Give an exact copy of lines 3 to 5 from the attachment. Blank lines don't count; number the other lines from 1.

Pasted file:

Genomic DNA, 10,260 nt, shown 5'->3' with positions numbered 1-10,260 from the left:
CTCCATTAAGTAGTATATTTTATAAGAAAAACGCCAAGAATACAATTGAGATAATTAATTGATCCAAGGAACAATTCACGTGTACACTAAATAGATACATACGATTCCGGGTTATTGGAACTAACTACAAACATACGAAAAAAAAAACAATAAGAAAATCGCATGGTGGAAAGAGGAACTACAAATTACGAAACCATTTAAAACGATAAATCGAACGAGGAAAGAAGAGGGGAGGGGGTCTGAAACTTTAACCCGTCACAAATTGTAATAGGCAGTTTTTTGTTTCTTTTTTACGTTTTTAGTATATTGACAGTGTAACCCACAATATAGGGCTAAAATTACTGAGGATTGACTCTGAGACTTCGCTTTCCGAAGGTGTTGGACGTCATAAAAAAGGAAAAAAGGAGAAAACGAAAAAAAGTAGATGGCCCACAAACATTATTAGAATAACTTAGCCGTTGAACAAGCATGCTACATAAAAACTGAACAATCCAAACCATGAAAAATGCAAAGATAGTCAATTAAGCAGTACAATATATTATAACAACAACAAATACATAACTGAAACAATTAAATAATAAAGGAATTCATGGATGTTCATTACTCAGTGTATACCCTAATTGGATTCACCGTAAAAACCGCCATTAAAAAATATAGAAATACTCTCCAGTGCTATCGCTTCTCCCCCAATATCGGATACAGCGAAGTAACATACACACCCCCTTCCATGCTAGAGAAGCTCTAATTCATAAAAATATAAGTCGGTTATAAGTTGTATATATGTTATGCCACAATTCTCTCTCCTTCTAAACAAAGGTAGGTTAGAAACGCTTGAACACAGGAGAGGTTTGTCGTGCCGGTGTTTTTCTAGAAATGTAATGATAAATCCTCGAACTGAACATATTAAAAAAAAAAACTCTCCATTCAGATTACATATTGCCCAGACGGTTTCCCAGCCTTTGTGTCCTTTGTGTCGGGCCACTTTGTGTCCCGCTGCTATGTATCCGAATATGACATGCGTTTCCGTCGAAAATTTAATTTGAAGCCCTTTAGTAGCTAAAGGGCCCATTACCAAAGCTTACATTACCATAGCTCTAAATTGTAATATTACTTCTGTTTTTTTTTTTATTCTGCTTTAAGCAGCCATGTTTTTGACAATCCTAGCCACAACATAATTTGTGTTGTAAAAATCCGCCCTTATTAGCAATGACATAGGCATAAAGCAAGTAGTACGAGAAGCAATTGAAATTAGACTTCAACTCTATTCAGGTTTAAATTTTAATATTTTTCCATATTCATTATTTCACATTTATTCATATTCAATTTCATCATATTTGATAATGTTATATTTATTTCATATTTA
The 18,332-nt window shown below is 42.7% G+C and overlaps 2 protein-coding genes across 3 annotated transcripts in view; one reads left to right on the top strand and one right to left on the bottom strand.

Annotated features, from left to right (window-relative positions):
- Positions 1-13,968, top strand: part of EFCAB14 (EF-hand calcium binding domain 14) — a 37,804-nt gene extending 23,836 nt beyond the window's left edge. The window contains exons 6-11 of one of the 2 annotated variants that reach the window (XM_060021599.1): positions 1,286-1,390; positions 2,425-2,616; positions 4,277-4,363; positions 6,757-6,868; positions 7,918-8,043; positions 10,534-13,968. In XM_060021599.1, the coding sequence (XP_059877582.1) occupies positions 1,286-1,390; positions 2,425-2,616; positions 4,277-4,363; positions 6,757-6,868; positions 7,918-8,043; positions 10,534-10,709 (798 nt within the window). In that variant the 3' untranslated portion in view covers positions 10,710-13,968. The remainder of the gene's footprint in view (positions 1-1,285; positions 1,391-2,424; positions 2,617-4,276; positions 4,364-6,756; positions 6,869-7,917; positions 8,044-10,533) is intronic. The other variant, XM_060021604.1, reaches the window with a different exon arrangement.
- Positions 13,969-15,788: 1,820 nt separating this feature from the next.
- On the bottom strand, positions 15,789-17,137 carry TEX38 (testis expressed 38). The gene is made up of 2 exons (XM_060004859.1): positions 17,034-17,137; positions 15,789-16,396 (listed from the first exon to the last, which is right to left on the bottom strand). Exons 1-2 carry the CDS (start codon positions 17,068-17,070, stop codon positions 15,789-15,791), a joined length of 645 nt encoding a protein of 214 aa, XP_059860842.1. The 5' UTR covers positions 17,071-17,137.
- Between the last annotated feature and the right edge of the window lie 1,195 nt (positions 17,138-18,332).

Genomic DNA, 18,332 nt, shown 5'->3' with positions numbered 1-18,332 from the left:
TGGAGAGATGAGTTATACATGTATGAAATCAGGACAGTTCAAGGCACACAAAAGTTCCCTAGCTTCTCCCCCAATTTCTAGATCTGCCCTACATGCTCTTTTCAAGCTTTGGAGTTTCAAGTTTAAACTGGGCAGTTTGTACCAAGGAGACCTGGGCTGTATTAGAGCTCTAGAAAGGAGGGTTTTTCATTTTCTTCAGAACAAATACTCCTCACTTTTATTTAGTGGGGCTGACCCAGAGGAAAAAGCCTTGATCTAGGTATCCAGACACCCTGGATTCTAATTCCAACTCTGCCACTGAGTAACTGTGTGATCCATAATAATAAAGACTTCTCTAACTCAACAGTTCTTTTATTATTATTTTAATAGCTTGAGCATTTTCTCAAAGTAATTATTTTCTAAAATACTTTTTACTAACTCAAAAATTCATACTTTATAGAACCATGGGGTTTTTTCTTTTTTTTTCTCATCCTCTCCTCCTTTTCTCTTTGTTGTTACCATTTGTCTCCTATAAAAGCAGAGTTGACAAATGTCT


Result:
The 18,332-nt window shown below is 42.7% G+C and overlaps 2 protein-coding genes across 3 annotated transcripts in view; one reads left to right on the top strand and one right to left on the bottom strand.

Annotated features, from left to right (window-relative positions):
- Positions 1-13,968, top strand: part of EFCAB14 (EF-hand calcium binding domain 14) — a 37,804-nt gene extending 23,836 nt beyond the window's left edge. The window contains exons 6-11 of one of the 2 annotated variants that reach the window (XM_060021599.1): positions 1,286-1,390; positions 2,425-2,616; positions 4,277-4,363; positions 6,757-6,868; positions 7,918-8,043; positions 10,534-13,968. In XM_060021599.1, the coding sequence (XP_059877582.1) occupies positions 1,286-1,390; positions 2,425-2,616; positions 4,277-4,363; positions 6,757-6,868; positions 7,918-8,043; positions 10,534-10,709 (798 nt within the window). In that variant the 3' untranslated portion in view covers positions 10,710-13,968. The remainder of the gene's footprint in view (positions 1-1,285; positions 1,391-2,424; positions 2,617-4,276; positions 4,364-6,756; positions 6,869-7,917; positions 8,044-10,533) is intronic. The other variant, XM_060021604.1, reaches the window with a different exon arrangement.